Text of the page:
Motto: Ung durant ma vie
Motto Translation: The same while I live.


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Barrentand Family Crest Products


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Barrentand Family Crest Products




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See Also


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See Also




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Citations


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Citations



  1. ^ The Norman People and Their Existing Descendants in the British Dominions and the United States Of America. Baltimore: Genealogical Publishing, 1975. Print. (ISBN 0-8063-0636-X)

Other References

  1. Marcharn, Frederick George. A Constitutional History of Modern England 1485 to the Present. London: Harper and Brothers, 1960. Print.
  2. Innes, Thomas and Learney. The Tartans of the Clans and Families of Scotland 1st Edition. Edinburgh: W & A. K. Johnston Limited, 1938. Print.
  3. Library of Congress. American and English Genealogies in the Library of Congress. Baltimore: Genealogical Publishing, 1967. Print.
  4. Bardsley, C.W. A Dictionary of English and Welsh Surnames: With Special American Instances. Wiltshire: Heraldry Today, 1901. Print. (ISBN 0-900455-44-6).
  5. Magnusson, Magnus. Chambers Biographical Dictionary 5th edition. Edinburgh: W & R Chambers, 1990. Print.
  6. Best, Hugh. Debrett's Texas Peerage. New York: Coward-McCann, 1983. Print. (ISBN 069811244X).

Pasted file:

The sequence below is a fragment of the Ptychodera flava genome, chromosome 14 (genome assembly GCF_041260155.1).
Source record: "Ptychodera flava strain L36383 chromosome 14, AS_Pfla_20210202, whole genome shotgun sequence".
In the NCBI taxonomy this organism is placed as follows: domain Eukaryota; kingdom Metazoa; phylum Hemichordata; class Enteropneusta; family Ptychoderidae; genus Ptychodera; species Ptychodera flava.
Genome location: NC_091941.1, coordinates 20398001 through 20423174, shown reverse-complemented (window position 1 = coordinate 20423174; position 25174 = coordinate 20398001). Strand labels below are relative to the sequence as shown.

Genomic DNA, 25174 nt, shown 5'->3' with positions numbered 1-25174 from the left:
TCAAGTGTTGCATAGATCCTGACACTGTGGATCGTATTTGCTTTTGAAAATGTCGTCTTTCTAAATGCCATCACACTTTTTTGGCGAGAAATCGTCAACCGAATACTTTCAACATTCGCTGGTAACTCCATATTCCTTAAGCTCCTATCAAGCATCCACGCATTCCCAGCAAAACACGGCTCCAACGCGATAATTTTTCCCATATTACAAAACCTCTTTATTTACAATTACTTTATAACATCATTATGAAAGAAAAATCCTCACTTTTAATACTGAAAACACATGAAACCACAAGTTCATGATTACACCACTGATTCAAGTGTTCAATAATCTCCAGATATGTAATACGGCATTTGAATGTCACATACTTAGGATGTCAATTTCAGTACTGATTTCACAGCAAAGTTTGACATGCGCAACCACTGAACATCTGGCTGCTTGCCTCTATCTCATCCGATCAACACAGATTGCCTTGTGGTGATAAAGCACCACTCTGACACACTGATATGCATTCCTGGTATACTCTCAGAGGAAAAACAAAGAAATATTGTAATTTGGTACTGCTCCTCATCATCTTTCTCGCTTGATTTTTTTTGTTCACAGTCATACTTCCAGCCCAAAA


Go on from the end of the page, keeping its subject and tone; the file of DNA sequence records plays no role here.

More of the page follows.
7. Burke, Sir Bernard. General Armory Of England, Scotland, Ireland and Wales. Ramsbury: Heraldry Today. Print.
  8. Lennard, Reginald. Rural England 1086-1135 A Study of Social and Agrarian Conditions. Oxford: Clarendon Press, 1959. Print.
  9. Bede, The Venerable. Historia Ecclesiatica Gentis Anglorum (The Ecclesiastical History Of the English People). Available through Internet Medieval Sourcebook the Fordham University Centre for Medieval Studies. Print.
  10. MacAulay, Thomas Babington. History of England from the Accession of James the Second 4 volumes. New York: Harper and Brothers, 1879. Print.
  11. ...

The Barrentand Family Crest was acquired from the Houseofnames.com archives. The Barrentand Family Crest was drawn according to heraldic standards based on published blazons. We generally include the oldest published family crest once associated with each surname.

This page was last modified on 15 January 2016 at 10:32.